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April - May 2008
Decade in Indian Politics: Sonia Gandhi, Leader of the Congress Party
by Yash Suri
I take strong exception to the opinion expressed by one of the writers in India link International. I feel it is very unfortunate. Extreme view and regrettable. He holds a small minority viewpoint. Probably he is trying to settle a political score on behalf of a right wing party.
“Mahiman jo humara hota ha, woh jaan se piyara hota ha, yeh Poorab ha poorab wale her jaan ki keemat jante hein.” What kind of race are we? We are losing our great cultural heritage and values, aren’t we? Politics is a very dirty game indeed, particularly, so in the Indian-subcontinent.
How much more tapasya (penance) Sonia ji has to go through, when would we stop hurting her by referring to her “a foreigner”? It is time we start calling her as ours. She has adapted herself to being an Indian remarkably well. She is much more adept at even using our colloquials, “laphda ho gaya tha,” like a pakka native I must admire her for that because even I have to struggle for that sometime. I ask the Indian rightists look at it in totality.
Her critics should think long and hard. Not only she has embraced her late husband’s faith, had to go through the trauma of becoming a widow at a young age, raising her children without their father, what we now refer to as a single parent in this country. Thank heavens; she had a wonderful mother-in-law who absolutely adored her.
Recently, I was staying at an exclusive private property in the province of Tuscano (Tuscany) in Italy. After finishing my phone call in the reception area. I decided to have a chat with a very smart young Italian lady. “Senora,” I said, “Can you name the most famous daughter of your country”: “Sophia Lorraine”?; “Think hard”. I had virtually to put words in her mouth, “She is the leader of the largest democracy in the world”. She drew blank. I told her it was Senora Sonia Gandhi. My Next question to her was, “how far is the small town of Orbassano, where she was born and grew up and how long will it take me by car to get there.” And came the reply,”I have never heard of the place.” She went to ask her manager who might know. She too had no knowledge of the place.
“Hang on”, I said to myself, “There is more to it than meets the eye. This is denial; some of our patients with psychological and emotional problems develop this symptom complex. This country is the cradle of Roman Catholic Church, the Seat of the Pope in the Vatican City; millions of catholic pilgrims come here from all over the world, to Rome, Florence and Siena, where I happened to be. In her former home country they are equally, if not more, unhappy with her, because she has let them down for abandoning her faith. Catholics are supposed to convert Hindus and members of other faiths to the Roman Catholic faith and not vice-versa.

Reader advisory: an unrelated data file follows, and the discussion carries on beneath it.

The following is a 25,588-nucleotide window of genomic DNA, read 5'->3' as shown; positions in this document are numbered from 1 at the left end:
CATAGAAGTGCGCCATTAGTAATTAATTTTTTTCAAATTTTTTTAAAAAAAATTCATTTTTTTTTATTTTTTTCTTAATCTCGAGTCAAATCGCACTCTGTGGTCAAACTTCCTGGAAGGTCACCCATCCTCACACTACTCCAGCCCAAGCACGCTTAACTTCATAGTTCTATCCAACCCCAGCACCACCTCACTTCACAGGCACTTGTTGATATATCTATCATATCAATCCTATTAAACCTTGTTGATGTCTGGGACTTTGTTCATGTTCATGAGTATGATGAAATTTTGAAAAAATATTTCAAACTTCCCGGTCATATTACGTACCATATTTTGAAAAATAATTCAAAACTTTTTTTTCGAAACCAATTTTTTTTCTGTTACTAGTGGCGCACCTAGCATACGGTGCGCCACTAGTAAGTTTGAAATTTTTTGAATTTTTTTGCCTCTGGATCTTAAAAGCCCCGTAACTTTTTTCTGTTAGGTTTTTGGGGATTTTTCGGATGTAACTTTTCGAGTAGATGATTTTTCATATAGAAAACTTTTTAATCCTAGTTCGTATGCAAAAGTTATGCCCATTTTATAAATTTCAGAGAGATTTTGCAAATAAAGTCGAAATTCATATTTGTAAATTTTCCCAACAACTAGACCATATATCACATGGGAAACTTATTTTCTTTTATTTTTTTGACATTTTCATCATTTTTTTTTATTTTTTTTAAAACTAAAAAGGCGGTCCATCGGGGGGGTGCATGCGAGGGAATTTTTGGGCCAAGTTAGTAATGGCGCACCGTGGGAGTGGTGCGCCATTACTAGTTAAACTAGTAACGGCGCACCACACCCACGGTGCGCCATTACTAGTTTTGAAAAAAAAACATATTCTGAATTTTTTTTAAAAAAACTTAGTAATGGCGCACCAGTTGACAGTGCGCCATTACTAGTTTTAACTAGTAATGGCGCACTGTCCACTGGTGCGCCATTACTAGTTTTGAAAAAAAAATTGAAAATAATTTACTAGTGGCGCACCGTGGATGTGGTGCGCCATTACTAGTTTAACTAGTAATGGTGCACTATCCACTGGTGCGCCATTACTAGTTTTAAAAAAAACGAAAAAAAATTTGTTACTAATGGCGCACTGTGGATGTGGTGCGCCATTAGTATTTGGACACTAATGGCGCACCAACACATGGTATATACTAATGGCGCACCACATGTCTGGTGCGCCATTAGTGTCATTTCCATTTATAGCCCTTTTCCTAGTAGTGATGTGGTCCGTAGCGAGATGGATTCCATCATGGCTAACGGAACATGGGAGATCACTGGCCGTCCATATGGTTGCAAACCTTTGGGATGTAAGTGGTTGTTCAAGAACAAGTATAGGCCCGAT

When I returned to Britain I put this to tourism people at the Italian Embassy. They should publicise her town in their brochures; and like the Neasden temple in Britain, this could be source of considerable revenue to them. They showed no interest either.
Sonia ji is much more Indian at heart, than many of us living in the United Kingdom. I believe she asks for her favourite Lasagne only once in a while; more often it is North Indian cuisine the family has.
I was deeply moved by some young congress workers; who said they would take their lives, if Sonia ji did not accept the post of the PM.
But sadly, we are very unforgiving people and live in an unforgiving world.
Not many centuries ago, my ancestors too were foreigners, living in south-western Afghanistan, Qandhar province, the most troubled spot in the world now. We are Suryawanshi Aryans.; our names often beginning with Shah, e.g. Sohna Shah, Multani shah, Ramditta Shah and so on and so forth. My Grand uncle was Chandi Shah, who was often mistaken for a European. They had to flee the country following the invasion of Islam. Rather than embrace the new faith, they settled in neighbouring Swat valley, Kingdom of the Hindu Raja, which too later fell and then they moved onward to Peshawar, then on to Lahore and finally settled round Bhera, Jehlum and Rohtas. And fate brought us Afghans together again, when the Afghan Emperor Sher Shah Suri brought my ancestors L. Todar Mal Suri from Lahore to build the impregnable fort on the banks of Jehlum which has twenty-two gates and walls ten feet thick at places. Modern tanks could roll on these walls.
Their forefathers had migrated from central Asia, “gore’ chitte’ blue eyed Aryans from Kashgarh and Khatan areas. Millions perished in the Gobi desert, most inhospitable place in the world. Mine were lucky, they followed the old China silk road, now the modern Korakram Highway
India is a vast land. It has over the centuries assimilated many races that invaded India and later settled here. There were Inter-marriages with other settlers, like the Kushans, the Huns, the Greeks, Assyrians, Israelites. Consequently with the passage of time no one remained pure Aryan.
My daughter Vanita, once on a visit to India, made a very important observation. “ Pa ji, Chander Kanta auntie apart from being very fair has green eyes. You told us Alexander the Great defeated a very powerful Hindu Raja by the name of Poras across the Jehlum river and that this was the subject of a very popular B/W movie Sikndre’ Azam played by the legendry Prithvi Raj Kapoor. He had left a strong garrison behind when he returned to Macedonia. That explains a lot, as her ancestors were from that area, Kanta auntie must have some Greek blood in her.” She did not have a degree in Anthropology but was just an A Level student at Queen Elizabeth Sixth Form College at Darlington.